Crawford rebounded from injury to put up a very valuable season last year, which in turn made every MSM writer write the same exact boilerplate about how the Yankees are destined to sign him in 2011. We at NoMaas are already on record disagreeing with this notion. But, we still recognize that Crawford is, at present, an All Star-caliber LF — a tremendous defender with an above average bat and elite speed.

Elssbury profiles surprisingly similarly to Crawford. Neither walk or strikeout much, and both have top tier speed. They project for an almost equivalent wOBA. The defensive metrics say that the biggest difference is in their defense, where Ellsbury is rated well-below average. However, Theo Epstein has explained that these metrics are bunk and that the Red Sox’s own mojo has Ellsbury as a top notch CF. Whatever.

While Brian Cashman is down with the NoMizzle, he didn’t take our counsel and keep Gardner as a CF. That means that this is the only position where the Yankees will finish last among the three teams.

Advantage: Rays

CF:
Upton .350
Cameron .335
Granderson .363

All three of these centerfielders have a decent shot at beating their projection. For Upton, the key is health. If his shoulder is at full strength, he has huge upside.

The projection systems might be at bit bearish on Cameron because of his age (he turned 63 in January and already has the cushion of social security checks to augment his MLB salary). But, Boston’s racial pioneer has showed no signs of slowing over recent seasons. Like Beltre, he may add a handful of doubles with the help of the Green Monster.

The story for Granderson is the stadium switch. Comerica did not seem to agree with Curtis, as hit far better on the road. Now he moves into a home park perfectly suited for his lefty, flyball generating swing.

Advantage: Yankees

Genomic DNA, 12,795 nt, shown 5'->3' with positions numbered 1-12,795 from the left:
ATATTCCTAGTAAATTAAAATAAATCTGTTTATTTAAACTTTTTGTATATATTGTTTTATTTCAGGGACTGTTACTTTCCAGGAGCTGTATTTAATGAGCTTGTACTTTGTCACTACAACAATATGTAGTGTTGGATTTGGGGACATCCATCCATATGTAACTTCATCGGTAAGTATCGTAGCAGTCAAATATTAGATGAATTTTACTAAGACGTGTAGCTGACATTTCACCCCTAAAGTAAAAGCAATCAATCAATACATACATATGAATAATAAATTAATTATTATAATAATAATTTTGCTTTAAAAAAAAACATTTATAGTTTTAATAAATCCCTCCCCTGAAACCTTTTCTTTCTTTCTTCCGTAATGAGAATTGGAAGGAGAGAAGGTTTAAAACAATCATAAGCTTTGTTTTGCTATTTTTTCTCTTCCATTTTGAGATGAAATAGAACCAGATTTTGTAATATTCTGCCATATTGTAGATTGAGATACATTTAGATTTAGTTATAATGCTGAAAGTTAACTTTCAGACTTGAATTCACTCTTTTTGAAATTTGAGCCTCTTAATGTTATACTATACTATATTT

RF:
Zobrist .370
Drew .371
Swish .360

Ben “Super U” Zobrist figures to spend the plurality of his time in right field. His breakout campaign last year was well supported by his skills, and his new level appears to be real. He dramatically increased his already above-average walk rate, and the power has now been proven for two seasons.

Drew has always been a great hitter (career wOBA: .386), but his penchant for getting hurt is not just famous, it’s INfamous. Now 35-years old, can he pick up his skirt and make it through a whole season? Drew’s value, as always, will depend on his not straining a muscle with every step.

Swish rebounded from a dreadful (and dreadfully unlucky) 2008 to post a career season. The switch from Big & Rich to Boogie Down Productions should give him another boost as he looks to keeps the good times rolling. South Bronx, the South South Bronx!

This position is really too close to call. Zobrist and Drew project to be the better hitters, but Swish makes up the difference by holding down the fort every day to build up the runs created.

Advantage: Nobody

In sum, the Rays are clearly in a lower tier when it comes to offense. The Red Sox have one of baseball’s premier offenses, which makes them a major threat to win the AL East. But once again, the leader in runs scored figures to be your World Champion New York Yankees.

Joe Girardi Joe Madden Terry Francona
Who will end up on top?